How Merkel will Integrate a million refugees: separating Trump fiction from the facts.

Author:Engelen-Kefer, Ursula

Today "Hosanna," tomorrow "Crucify him!" These words from the Bible also apply in politics, as Chancellor Angela Merkel, the daughter of a Lutheran pastor, has had to learn.

As this exploration of how Germany is coping with a million refugees based on "real facts" and not on "alternative facts" shows, neither "hosanna" nor "crucify" could be justified.

On September 4, 2015, after consultations with Austria's Chancellor Werner Faymann, Merkel gave the signal to leave open German borders for Syrian and other asylum seekers who were massing on the way from Austria to German border points. She was responding to the breakdown of the Schengen Area rules under which border countries of the European Union such as Greece and Italy had to control the Schengen Area borders.

As of August 2015, Donald Trump, then the Republican candidate for the White House, still praised Merkel in an interview with Time magazine "as probably the greatest leader in the world." He expressed sympathy for Germany and the hometown of his grandparents in Kallstadt, Rhineland Palatinate, although at the time the influx of refugees into the European Union, especially into Germany, was growing day by day. Later on his way to the White House, Trump radically changed his mind when he accused the German chancellor of making "one very catastrophic mistake" by admitting more than one million refugees. "What she's done in Germany is insane. It's insane," he said on CBS. Trump's dark scenario: "People are fleeing Germany which will never recover from Merkel's migrant folly." He predicted for Germany an unimaginable and catastrophic increase in upheaval, radicalization, and Islamic terrorism. When the terrorist attacks in Wurzburg and Ansbach happened in the summer of 2016, Trump felt vindicated, arguing that the German government was to blame for the crimes by refugees. But after the disastrous attack when a terrorist drove a stolen truck into a Berlin Christmas market, Trump switched from bashing Merkel to using this new ISIS assault as a declaration of war: "We will... unite the civilized world against radical Islamic terrorism, which we will eradicate completely from the face of the Earth," and this will require that "The civilized world must change thinking!"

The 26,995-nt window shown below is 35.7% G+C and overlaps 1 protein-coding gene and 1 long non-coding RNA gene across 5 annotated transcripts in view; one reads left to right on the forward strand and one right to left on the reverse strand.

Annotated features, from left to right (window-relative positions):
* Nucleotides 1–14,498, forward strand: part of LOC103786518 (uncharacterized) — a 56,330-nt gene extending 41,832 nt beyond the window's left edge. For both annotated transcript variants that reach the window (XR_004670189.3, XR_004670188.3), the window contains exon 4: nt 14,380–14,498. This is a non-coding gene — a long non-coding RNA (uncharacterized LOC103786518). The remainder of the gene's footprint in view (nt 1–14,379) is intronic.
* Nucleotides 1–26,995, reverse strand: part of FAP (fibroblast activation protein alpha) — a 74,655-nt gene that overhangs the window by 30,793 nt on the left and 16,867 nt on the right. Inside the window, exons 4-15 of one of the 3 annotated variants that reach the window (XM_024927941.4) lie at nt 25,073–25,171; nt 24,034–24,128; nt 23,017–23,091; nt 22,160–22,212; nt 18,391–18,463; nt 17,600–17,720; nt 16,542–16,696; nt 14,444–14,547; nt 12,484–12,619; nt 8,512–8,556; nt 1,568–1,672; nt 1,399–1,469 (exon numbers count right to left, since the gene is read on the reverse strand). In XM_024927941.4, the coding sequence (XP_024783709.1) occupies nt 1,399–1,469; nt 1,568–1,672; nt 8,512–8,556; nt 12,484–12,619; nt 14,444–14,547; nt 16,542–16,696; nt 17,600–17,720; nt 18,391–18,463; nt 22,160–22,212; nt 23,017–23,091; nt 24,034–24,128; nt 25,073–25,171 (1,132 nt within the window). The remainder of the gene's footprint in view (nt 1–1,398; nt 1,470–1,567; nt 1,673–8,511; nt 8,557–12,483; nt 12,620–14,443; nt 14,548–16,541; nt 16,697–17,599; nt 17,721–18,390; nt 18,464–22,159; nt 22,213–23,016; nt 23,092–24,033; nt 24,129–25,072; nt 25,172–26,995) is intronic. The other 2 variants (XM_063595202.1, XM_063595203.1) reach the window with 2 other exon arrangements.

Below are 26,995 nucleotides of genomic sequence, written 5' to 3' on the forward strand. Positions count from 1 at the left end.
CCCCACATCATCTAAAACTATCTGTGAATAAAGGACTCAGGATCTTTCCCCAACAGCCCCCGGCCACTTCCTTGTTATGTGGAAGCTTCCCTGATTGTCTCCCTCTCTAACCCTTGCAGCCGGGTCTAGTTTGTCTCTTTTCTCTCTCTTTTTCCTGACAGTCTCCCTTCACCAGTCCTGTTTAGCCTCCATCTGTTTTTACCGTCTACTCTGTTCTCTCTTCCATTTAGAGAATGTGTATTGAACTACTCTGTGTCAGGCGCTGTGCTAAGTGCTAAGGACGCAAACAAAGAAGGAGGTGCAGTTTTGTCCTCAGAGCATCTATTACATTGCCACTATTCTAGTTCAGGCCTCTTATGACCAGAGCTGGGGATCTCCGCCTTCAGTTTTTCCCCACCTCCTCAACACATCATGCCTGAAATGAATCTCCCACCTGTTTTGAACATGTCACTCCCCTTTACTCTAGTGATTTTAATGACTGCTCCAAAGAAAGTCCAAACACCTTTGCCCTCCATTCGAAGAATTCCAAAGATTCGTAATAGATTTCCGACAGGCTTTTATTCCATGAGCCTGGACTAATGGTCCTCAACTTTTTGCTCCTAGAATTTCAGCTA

In view of such sinister predictions on Germany's refugee crisis, it might be useful to give a more realistic assessment of how Germany sofar has been coping on the federal, state, and community level--supported by a countrywide outpouring of spontaneous help from parts of the population--with the huge inflow of refugees.

It soon became apparent that Merkel's "We can do it" welcome stance towards the huge influx of refugees needed to be viewed in the context of more and more EU member countries closing their borders and the German interest in keeping a deeply divided European Union together. The inflows of refugees changed Europe's political landscape by giving a boost to right-wing, anti-immigrant parties, including Germany's Alternative fur Deutschland, which can expect to enter the Bundestag in the September 2017 federal elections.


First and foremost, the procedures for the registration of refugees under the so-called EU Dublin system didn't work. So Greece, the main destination of flows from Turkey, and Italy, the main destination of flows from North Africa, were unable tofulfil their obligations. At the peak of incoming refugees in 2015, hundreds of thousands of migrants marched and drove without registration into other EU member countries with open borders.

Most heavily affected by the refugee flows migrating from the border countries north have been Germany, Austria, Sweden, and Denmark. Several attempts by the German government to reach agreements for fair distribution of refugees among the EU members failed completely. Member countries in Eastern Europe in particular refused to cooperate. Hungary, the EU member with an outside border to the east, closed its borders to Serbia, which led to inhuman refugee catastrophes. Refugees in Greece and Italy were faced with unacceptable living conditions. The financial, administrative, and personnel assistance promised by the EU...

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